Struffoli is not something I make every Christmas. Just like my mom, I would try it every few years, always saying afterwards, “never again.” It is very time consuming, and, quite frankly, back breaking, especially if you are doing it alone. While going through the many recipes that both my mom and I have collected over the years, I could not help but wonder how many ways can there possibly be to make dough and fry it up? But collectively, we had a dozen different recipes from various different woman. Every time I decide to make struffoli, as I did this year, I look at all the different recipes and decide which one I will follow. Even though they are basically the same, they do produce a different tasting result. Of course, I always seem to pick “Little Nonni’s ” recipe, as that is the taste I remember and love. Now you may question just how different can all these recipes be. It makes sense to think this way. But let me tell you…all struffoli are not created equal. Some families like them small and dense. Other like them larger and airy. Also, the honey that you choose to use will give your struffoli a distinct flavor. This year I went with a local honey (since local is the thing nowadays) and the taste was different, and I must say, spectacular. But my grandmothers struffoli always tasted the same for many decades, and I am sure this is due to the fact that there was probably on one brand of honey available at the supermarkets in those day.
I will transcribe the recipe that I use, but let me give you some tips before we begin. First off, this dough can be made in the Cuisinart or Kitchen Aid, with the dough blade or attachment, but to me the ritual of creating a well of flour and slowly incorporating the eggs and other ingredients signifies the true meaning of “cooking with love.” I remember the beautiful hands of little Nonni, big Nonni (my mother’s mother, who was only big by comparison..not really a big woman) and my mother, twirling the eggs around and around, gathering every bit of flour until it was all incorporated. The patience that they exhibited while performing this act, expressed the love that they felt for their families. Today, I sat and made this dough by myself, as if I was in a meditative state, thinking of these women, and feeling gratitude for the time they spent teaching me how to make these delicious treats that delight my family. It seemed like nothing then, but I feel so lucky now. As we sat and rolled out the dough like long pencils and cut them into tiny pieces, they would tell stories and laugh, and of course talk about what we would be baking tomorrow or cooking for dinner that night. Usually a family secret would be revealed and we would be sworn into secrecy. It was a female right of passage.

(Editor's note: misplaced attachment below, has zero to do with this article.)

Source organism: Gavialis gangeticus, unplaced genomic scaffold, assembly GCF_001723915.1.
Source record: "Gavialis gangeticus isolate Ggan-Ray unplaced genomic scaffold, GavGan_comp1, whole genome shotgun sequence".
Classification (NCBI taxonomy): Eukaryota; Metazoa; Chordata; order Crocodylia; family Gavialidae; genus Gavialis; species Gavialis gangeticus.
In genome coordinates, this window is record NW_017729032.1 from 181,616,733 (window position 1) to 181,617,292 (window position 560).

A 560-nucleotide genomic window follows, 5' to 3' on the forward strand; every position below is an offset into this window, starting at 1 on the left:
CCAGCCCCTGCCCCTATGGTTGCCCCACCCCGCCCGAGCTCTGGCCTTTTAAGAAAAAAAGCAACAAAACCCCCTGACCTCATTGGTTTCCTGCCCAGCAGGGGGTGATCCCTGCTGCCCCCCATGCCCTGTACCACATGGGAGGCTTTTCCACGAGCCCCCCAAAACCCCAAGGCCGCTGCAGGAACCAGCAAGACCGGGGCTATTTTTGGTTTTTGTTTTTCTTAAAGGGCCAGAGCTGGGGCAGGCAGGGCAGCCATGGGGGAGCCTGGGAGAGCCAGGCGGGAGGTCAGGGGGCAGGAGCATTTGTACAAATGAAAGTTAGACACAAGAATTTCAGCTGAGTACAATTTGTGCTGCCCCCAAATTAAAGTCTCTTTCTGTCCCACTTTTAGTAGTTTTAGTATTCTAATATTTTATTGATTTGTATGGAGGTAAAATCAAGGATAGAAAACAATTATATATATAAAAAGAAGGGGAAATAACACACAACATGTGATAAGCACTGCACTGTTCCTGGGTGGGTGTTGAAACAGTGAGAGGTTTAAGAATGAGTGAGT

So after you have incorporated all the flour and eggs into a nice, moist dough, knead it a bit, scraping up some of the bits of flour left behind. I tend to discard most of the flour left behind as it is a lot of work to keep kneading this in. However, I am sure my 4 foot 9 inch grandmother scraped up every bit of flour and did not waste a thing. She put all her weight and strength into the kneading process. She certainly did not need to work out in a gym. Just a few holidays a year kept her in perfect shape!
4 cups flour
1 tbsp baking powder
2 tbsp oil
1/4 tsp salt
1 cup honey
1/2 cup sugar
Combine flour, baking powder and salt and then form into a well on a pastry board. Put eggs and oil in the middle of the well and slowly incorporate all ingredients until a moist dough is formed. Add more flour if needed. Let the dough sit for one hour.
Break off pieces of the dough and roll into long pencil size ropes. Then slice into no more than 1/2 inch pieces.
Put about an inch or so of oil into a deep fry pan and heat the oil. I have never used a thermometer, but the oil is ready when you drop one piece of dough in and the oil sizzles up nicely.Slide in as many struffoli as you can without overcrowding. Stir a few times during this process, but they should ready to be removed in about two minutes or so. They should be golden brown. Use a slotted spoon to remove and place on paper towels to drain. Continue frying in batches.
When all the struffoli are fried, heat the honey in a large fry pan. Add the sugar and stir to dissolve. shut of the heat and add the struffoli, stirring to coat. Once well coated, spoon onto a large dinner plate in the shape of a wreath. spoon all excess honey over the struffoli. Decorate with colored sprinkles or colored sugar.